Calgary

Drug user hid body of 'gentle giant' in pond, after she woke up next to him

On Friday, Stephanie Outram, 34, pleaded guilty to committing an indignity to a human body, in relation to the death of Fletcher Kimmel. She was sentenced to two years in prison.

Stephanie Outram pleaded guilty to committing an indignity to a body weeks before she was set to stand trial

Fletcher Kimmel, 30, was last seen Sept. 27, 2016, at a 7-Eleven store in the northeast. (Calgary Police Service)

The family of Fletcher Kimmel say they will always have questions about his last hours, how he died and why his body was left to decompose in a K-Country pond.

Kimmel, 30, was last seen on Sept. 27, 2016, at a convenience story in northeast Calgary. His body wasn't discovered until four months later by a wildlife photographer in Kananaskis. 

On Friday, admitted drug user Stephanie Outram, 34, pleaded guilty to committing an indignity to a human body. She was sentenced to two years in a federal penitentiary, plus the seven months she's already spent in custody.

"We would hope that in due course and in the future you can become a contributing member of society," said provincial court Judge Gerry Meagher.

Crown prosecutor Shane Parker and defence lawyer James Wyman proposed a joint sentencing submission of two years plus time served.

Outram admitted in an agreed statement of facts that on Sept. 28, 2016, after a night of hard drugs and sex with Kimmel, whom she'd met on PlentyOfFish, she woke up next to his dead body and panicked.

She wrapped his body in a deflated raft, loaded him into her car and drove to Kananaskis, where she dumped his body in a pond.

Meagher said Friday that Outram had many opportunities to right her wrongs.

"At any time during that period of time, Miss Outram could have picked up the phone and made one call to 911 or the police and right this wrong. But it was not done," he said.

Meagher said he could not see Outram's drug addiction as a mitigating factor when sentencing.

"People who become addicted to drugs and then commit crimes cannot then hide behind their addictions," he said, looking toward Outram in the prisoner's box.

Victim a 'gentle giant'

Placing a framed photo of her son on the witness stand, Sandra Kimmel delivered her victim impact statement to the court.

Sandra emotionally detailed her efforts to find her son, and the hope she held onto that he would be OK.

"I would have done anything for Fletcher," she said. "If you're a parent, you'll understand this."

The last cookies I made for Fletcher were for his funeral- Sandra Kimmel, the victim's mother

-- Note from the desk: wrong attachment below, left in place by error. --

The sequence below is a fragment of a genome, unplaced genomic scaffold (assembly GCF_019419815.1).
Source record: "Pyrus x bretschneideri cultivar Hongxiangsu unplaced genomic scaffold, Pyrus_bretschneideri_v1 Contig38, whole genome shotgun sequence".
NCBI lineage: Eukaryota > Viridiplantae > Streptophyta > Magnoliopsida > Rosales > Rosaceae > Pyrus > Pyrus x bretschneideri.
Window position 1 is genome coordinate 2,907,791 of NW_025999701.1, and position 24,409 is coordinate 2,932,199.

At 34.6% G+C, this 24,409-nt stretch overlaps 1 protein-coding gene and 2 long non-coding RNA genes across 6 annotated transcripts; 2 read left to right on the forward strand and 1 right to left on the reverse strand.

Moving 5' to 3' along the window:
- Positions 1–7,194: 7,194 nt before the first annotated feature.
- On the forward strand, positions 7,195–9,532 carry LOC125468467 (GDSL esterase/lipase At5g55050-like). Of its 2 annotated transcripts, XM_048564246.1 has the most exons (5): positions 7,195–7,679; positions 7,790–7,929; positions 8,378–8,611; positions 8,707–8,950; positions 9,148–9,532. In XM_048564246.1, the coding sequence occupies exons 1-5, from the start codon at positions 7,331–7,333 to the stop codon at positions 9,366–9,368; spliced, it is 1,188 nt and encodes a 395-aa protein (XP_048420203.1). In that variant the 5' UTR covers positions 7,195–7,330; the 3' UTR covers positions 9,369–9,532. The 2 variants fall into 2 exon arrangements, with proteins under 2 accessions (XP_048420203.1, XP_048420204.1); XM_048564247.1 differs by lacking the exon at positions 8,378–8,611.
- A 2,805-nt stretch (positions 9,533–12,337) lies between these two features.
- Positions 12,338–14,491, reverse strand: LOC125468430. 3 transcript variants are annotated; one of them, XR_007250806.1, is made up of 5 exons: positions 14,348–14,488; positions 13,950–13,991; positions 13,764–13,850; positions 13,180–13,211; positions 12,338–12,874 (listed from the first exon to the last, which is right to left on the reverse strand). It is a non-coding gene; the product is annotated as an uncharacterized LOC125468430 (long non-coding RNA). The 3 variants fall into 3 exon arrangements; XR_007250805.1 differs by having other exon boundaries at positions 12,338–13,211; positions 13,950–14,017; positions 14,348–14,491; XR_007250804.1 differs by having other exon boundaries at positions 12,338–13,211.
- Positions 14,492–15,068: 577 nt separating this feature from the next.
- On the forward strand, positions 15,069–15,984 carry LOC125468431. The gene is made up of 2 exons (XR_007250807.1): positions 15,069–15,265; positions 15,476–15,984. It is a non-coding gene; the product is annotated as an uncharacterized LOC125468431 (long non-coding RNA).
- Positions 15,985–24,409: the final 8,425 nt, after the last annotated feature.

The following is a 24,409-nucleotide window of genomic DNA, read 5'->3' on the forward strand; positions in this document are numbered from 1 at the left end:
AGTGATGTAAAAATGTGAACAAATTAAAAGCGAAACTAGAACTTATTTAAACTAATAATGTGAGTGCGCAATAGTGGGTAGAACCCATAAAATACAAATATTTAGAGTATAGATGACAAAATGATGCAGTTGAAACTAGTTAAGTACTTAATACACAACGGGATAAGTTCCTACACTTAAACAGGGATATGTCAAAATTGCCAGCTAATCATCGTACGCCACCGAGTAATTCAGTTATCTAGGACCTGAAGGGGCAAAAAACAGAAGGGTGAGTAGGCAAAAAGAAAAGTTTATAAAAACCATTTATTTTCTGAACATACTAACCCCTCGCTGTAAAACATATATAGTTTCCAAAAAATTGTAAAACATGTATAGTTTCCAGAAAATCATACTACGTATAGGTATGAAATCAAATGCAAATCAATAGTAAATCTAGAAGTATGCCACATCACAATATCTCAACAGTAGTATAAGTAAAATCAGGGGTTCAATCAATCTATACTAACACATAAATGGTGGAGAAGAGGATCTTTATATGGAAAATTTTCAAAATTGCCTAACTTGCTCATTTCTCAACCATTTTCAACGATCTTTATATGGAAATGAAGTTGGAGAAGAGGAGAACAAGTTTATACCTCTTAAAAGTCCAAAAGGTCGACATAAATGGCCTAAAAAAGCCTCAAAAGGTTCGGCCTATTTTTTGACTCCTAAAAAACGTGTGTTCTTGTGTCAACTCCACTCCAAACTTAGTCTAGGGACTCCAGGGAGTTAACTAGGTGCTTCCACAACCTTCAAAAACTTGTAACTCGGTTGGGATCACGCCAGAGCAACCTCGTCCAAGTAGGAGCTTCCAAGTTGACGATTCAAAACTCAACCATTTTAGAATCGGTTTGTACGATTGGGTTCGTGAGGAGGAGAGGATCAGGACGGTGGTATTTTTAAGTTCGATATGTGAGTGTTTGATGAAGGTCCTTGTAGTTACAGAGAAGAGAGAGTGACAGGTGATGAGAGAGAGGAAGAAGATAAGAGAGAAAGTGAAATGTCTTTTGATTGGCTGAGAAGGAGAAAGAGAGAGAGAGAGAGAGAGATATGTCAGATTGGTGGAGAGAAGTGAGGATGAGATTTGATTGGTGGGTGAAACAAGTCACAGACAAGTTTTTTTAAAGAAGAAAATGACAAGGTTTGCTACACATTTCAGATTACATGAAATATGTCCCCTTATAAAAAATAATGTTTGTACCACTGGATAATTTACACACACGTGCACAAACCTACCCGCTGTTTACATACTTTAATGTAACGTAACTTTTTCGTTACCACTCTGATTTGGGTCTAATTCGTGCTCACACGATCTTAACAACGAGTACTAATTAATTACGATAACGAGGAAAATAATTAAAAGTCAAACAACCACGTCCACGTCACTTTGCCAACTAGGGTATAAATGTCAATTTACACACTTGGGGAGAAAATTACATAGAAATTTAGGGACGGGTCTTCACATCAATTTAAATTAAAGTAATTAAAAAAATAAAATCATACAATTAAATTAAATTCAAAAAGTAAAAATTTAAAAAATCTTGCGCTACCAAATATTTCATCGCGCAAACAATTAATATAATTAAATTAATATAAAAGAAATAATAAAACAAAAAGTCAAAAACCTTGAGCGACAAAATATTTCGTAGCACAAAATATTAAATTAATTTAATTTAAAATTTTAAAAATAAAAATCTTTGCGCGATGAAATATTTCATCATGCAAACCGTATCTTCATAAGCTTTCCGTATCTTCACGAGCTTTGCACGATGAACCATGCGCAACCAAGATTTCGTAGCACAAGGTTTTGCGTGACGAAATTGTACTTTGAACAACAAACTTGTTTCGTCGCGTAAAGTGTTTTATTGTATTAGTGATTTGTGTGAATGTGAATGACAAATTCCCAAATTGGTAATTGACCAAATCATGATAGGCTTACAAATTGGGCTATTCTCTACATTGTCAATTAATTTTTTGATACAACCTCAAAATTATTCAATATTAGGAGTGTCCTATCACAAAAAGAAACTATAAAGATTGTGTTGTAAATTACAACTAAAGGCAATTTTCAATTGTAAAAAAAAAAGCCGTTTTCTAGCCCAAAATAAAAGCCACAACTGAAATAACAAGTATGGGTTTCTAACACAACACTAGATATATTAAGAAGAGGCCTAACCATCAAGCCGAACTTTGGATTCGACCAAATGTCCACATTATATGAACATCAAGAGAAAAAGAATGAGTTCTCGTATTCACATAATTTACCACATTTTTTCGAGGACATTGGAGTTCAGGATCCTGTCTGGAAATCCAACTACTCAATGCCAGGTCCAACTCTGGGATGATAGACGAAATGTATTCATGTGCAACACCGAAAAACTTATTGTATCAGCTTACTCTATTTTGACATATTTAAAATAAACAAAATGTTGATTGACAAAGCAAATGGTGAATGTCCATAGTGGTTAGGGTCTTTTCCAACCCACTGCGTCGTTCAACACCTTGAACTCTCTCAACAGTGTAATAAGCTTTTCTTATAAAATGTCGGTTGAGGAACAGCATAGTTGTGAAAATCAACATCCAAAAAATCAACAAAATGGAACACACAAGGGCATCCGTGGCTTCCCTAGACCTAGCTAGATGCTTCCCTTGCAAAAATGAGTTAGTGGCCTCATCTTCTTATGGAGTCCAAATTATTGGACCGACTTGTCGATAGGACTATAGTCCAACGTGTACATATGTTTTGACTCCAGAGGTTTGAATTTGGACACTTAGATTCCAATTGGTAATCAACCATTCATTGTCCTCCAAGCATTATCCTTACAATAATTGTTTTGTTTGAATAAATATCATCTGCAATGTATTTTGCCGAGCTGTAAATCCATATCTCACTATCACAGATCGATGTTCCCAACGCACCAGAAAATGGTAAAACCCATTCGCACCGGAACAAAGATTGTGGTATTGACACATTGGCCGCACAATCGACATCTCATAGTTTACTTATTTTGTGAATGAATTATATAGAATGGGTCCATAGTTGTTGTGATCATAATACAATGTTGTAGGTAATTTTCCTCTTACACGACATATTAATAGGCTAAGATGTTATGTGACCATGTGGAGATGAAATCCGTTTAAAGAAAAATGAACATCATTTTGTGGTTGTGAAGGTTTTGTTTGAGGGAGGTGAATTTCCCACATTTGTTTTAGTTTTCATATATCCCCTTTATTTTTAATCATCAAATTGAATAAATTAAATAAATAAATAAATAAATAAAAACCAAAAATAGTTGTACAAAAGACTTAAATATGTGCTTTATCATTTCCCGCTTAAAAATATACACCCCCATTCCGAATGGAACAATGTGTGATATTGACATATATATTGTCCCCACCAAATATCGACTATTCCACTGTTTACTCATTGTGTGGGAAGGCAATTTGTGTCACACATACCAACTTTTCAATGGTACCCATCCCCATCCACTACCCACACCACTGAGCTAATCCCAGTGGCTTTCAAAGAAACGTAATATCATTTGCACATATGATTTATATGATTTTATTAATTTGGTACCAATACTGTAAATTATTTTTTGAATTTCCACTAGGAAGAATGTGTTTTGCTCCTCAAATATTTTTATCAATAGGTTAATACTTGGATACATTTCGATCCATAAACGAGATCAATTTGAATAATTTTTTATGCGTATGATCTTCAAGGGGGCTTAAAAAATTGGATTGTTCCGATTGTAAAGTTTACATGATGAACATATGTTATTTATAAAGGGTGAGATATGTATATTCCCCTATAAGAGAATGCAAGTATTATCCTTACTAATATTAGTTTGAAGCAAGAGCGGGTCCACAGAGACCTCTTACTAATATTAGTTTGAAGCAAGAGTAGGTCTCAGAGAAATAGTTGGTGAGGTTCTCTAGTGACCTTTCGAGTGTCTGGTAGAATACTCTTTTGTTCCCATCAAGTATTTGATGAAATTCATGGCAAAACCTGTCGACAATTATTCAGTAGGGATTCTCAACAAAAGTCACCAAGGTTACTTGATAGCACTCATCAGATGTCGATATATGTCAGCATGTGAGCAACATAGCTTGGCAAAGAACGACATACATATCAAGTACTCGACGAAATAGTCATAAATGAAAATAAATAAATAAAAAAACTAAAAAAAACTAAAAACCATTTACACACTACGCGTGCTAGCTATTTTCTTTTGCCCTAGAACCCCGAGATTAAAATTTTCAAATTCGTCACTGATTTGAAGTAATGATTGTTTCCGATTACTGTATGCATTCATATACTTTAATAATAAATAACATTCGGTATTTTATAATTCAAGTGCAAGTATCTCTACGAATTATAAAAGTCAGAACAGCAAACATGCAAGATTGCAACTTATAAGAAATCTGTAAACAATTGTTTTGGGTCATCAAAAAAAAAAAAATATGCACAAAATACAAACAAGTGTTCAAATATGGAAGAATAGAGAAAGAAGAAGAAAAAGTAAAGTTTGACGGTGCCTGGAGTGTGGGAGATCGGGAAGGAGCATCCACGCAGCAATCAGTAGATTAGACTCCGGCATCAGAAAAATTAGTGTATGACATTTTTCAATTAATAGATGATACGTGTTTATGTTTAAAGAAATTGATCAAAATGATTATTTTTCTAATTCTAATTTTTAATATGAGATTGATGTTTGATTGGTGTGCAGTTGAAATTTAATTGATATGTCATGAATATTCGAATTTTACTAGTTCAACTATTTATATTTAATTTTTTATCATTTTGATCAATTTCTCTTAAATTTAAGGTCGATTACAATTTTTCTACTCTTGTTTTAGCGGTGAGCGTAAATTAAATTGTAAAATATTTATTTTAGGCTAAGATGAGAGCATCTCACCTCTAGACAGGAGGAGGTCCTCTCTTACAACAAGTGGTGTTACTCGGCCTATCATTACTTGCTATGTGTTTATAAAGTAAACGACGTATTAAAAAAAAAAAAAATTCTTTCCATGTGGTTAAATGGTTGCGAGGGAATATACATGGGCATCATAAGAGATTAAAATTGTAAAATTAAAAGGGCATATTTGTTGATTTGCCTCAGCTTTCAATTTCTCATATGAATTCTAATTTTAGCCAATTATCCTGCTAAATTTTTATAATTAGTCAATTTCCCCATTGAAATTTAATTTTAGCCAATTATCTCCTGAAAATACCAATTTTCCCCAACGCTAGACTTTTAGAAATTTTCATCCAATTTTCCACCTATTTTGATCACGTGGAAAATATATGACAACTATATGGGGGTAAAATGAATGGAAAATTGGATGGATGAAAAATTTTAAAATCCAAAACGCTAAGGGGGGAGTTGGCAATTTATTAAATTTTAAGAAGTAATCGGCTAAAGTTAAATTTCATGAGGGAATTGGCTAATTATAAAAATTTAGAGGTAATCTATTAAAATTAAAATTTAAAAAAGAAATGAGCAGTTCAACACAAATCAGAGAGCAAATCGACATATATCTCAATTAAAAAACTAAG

Sandra said she missed her son's infectious smile and giant hugs, and most of all, making cookies for him.

"If you know me, you'll understand how hard that is," she said. "The last cookies I made for Fletcher were for his funeral."

Kimmel's father, Brian Kimmel, also spoke. 

Breaking down, he said the hardest thing to comprehend was the how and the why.

"How did he die? Why were the police never called? What was he doing? I'll spend the rest of my life worrying about these questions," he said. "The not knowing is the hardest part."

Kimmel's sister, Megan Hoffman, who lives in Kansas, submitted a victim impact statement that was read into court by Crown prosecutor Parker. 

"Fletch was a gentle giant," read Parker. "He was always the guy who would give you his last dollar, the shirt off his back."

Clad in a green sweatsuit, Outram hung her head as the family's statements were delivered. 

She did not address court, but Wyman spoke offering a "sincere apology" on behalf of his client. 

Outram sunk body in K-Country bog 

According to the agreed statement of facts, when Outram woke up next to Kimmel's deceased body, instead of calling authorities, she dragged the body out to her SUV.

Kimmel was six feet seven inches tall and weighed 240 pounds.

She wrapped the body in a raft and dragged it through her house and outside to her Toyota RAV4.

"A drunk neighbour assisted in lifting the raft/man into her SUV and told him that 'it was a dead deer in the tarp,'" according to the statement of facts. 

Outram then drove to K-Country with her grandmother, and Kimmel's body in the back. She put the body in a bog and stood on top of him to make him sink.

This information was brought to light through an undercover operation, where Outram shared the experience with undercover officers. She expressed remorse for Kimmel's mother, who was publicly looking for him.

It wasn't until four months later, on Jan. 29, 2017, that a wildlife photographer happened upon Kimmel's decomposing body. It was encased in the ice of a K-Country pond near the Jumpingpound Demonstration Forest, about 60 kilometres west of the city.

Kimmel's body was so badly decomposed, that an autopsy was unable to determine how he actually died.

About the Author

Lucie Edwardson

Journalist

Lucie Edwardson is a reporter with CBC Calgary. In 2018 she headed a pop-up bureau in Lethbridge, Alberta. Her experience includes newspaper, online, TV and radio. Follow her on Twitter @LucieEdwardson